Thursday, May 15, 2014

Chinn's "Recalibrating Reform"

Out in the Cambridge Historical Studies in American Law and Society, edited by Christopher Tomlins, is Recalibrating Reform: The Limits of Political Change, by Stuart Chinn, University of Oregon School of Law. Here is a summary:
Some of the most important eras of reform in U.S. history reveal a troubling pattern: often reform is compromised after the initial legislative and judicial victories have been achieved. Thus Jim Crow racial exclusions followed Reconstruction; employer prerogatives resurged after the passage of the Wagner Act in 1935; and after the civil rights reforms of the mid-twentieth century, principles of color-blindness remain dominant in key areas of constitutional law that allow structural racial inequalities to remain hidden or unaddressed. When momentous reforms occur, certain institutions and legal rights will survive the disruption and remain intact, just in different forms. Thus governance in the postreform period reflects a systematic recalibration or reshaping of the earlier reforms as a result of the continuing influence and power of such resilient institutions and rights. Recalibrating Reform examines this issue and demonstrates the pivotal role of the Supreme Court in postreform recalibration.

Here are two blurbs:

"'Recalibrating Reform' is an illuminating work on the role of the U.S. Supreme Court in social change. Stuart Chinn examines the aftermath of reform in the areas of race and labor, arguing that when the court takes up the intersection between new norms and preexisting legal frameworks, it narrows reform to negotiate between prior laws and the new regime. The court's effort to manage legal tension, Chinn argues, limits the possibilities of reform through courts. An original and important contribution."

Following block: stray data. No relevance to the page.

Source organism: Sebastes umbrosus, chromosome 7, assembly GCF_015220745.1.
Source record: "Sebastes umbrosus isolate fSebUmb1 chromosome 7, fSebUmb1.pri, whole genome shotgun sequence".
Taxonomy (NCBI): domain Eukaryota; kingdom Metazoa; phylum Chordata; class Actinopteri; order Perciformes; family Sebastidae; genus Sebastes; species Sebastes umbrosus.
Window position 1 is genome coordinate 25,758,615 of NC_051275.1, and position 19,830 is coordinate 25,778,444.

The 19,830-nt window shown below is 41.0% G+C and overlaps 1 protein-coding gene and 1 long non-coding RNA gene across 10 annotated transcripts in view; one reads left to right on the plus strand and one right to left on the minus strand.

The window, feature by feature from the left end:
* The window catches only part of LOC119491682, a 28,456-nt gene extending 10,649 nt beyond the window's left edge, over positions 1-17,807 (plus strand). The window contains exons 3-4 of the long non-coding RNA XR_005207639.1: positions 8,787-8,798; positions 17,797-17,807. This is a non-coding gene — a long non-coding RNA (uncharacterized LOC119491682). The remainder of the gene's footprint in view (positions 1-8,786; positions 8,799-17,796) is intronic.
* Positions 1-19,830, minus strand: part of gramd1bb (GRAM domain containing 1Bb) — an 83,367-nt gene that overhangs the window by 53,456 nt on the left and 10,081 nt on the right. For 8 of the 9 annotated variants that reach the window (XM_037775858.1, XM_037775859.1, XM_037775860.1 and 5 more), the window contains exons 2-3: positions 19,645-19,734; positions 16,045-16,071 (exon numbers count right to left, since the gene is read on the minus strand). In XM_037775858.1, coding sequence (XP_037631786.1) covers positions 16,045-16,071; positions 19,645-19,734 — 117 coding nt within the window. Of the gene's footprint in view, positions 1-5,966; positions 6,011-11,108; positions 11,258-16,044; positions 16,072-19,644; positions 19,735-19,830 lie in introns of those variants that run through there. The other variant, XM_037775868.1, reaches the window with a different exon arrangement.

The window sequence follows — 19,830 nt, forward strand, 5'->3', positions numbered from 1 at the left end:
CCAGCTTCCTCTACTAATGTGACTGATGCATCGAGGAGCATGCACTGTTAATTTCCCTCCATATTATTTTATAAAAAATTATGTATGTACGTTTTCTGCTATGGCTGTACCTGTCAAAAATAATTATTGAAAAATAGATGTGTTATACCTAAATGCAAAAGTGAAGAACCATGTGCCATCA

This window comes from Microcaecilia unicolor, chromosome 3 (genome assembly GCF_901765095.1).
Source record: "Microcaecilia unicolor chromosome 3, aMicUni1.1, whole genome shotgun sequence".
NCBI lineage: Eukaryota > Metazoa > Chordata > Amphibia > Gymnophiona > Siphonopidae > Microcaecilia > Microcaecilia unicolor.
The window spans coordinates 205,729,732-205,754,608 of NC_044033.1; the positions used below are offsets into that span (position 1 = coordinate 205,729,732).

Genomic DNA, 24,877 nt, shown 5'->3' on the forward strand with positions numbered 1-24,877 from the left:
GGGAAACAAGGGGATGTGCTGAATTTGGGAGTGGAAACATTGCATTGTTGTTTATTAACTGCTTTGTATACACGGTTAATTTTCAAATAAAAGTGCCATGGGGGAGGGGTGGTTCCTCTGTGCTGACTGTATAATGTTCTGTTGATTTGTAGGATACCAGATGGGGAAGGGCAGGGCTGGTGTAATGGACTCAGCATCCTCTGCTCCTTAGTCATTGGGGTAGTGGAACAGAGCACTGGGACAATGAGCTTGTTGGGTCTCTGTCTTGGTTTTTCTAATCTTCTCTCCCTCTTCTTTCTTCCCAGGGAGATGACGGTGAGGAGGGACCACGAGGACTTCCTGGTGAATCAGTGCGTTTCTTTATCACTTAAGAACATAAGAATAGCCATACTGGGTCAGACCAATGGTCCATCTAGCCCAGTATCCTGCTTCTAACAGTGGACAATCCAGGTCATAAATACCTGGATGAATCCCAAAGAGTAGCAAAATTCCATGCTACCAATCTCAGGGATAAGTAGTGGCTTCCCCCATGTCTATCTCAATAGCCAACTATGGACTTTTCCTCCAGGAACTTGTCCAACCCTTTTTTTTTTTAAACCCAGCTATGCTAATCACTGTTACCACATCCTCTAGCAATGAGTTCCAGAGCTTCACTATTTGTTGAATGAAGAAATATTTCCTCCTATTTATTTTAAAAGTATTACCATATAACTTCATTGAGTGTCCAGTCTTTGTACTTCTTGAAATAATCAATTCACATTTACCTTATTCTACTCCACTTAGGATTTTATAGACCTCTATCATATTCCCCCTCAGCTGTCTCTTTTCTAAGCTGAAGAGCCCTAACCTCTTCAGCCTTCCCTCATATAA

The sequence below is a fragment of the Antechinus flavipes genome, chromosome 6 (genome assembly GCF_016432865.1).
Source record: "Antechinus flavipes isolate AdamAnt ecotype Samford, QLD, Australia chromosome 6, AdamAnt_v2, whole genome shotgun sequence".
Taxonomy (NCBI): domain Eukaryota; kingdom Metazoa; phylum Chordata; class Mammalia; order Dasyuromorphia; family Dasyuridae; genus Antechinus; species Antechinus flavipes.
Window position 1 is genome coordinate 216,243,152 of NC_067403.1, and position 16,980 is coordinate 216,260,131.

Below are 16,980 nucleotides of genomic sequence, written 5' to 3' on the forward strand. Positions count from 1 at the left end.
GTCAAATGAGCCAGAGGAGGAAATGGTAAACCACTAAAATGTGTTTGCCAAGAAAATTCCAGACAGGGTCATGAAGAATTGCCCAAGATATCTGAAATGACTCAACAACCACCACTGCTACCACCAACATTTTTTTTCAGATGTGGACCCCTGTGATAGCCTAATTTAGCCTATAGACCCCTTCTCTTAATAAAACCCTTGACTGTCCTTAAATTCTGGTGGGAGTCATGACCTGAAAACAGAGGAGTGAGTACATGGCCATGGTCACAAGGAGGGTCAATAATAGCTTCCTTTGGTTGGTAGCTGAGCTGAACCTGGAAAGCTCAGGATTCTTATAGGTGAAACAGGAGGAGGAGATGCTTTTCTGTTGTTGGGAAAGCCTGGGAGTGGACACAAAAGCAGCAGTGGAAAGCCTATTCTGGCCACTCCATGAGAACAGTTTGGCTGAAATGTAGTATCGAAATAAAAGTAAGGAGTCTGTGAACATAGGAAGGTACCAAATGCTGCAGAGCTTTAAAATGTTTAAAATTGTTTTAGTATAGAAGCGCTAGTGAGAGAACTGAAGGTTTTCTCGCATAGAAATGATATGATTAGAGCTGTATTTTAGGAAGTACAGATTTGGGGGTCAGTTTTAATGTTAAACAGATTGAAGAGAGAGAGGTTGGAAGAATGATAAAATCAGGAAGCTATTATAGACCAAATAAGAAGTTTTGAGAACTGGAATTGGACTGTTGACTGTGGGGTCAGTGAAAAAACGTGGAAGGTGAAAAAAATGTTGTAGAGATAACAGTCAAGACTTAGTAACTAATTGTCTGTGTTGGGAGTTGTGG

Mary L. Dudziak, Asa Griggs Candler Professor of Law and the Director of the Project on War and Security in Law, Culture and Society at Emory University

"This ambitious book makes a substantial contribution to our understanding of the role of the Supreme Court in American political development. Stuart Chinn has given us our first sustained exploration of the institutional dynamics of retrenchment and accommodation between old and new and conservative and liberal legal-constitutional orders. With great synthetic power and brilliant narrative detail, Chinn shows us how the court recurrently steps in to manage these clashes and fashion the new rules of the game."
William E. Forbath, Lloyd M. Bentsen Chair in Law and Professor of History, University of Texas at Austin

TOC after the jump:
Table of Contents

Part I. Introduction: Introduction. Reconstructing governance
1. The theory and political processes of recalibration
2. The Supreme Court and transformative recalibration

Part II. Legal Reform and its Delimitation:
3. Emancipation, the reconstruction era, and delimitation
4. Labor rights, the new deal era, and delimitation
5. Constitutional equal protection, the civil rights era, and delimitation
6. Explaining judicial delimiting behavior   

Part III. The Construction and Maintenance of Governance:
7. The entrenchment and maintenance of the Jim Crow order
8. The entrenchment and maintenance of industrial pluralism
9. The entrenchment and maintenance of the anti-classification order
10. Explaining order-affirming and tension-managing judicial behavior

11. Conclusion
Acknowledgements
Bibliography

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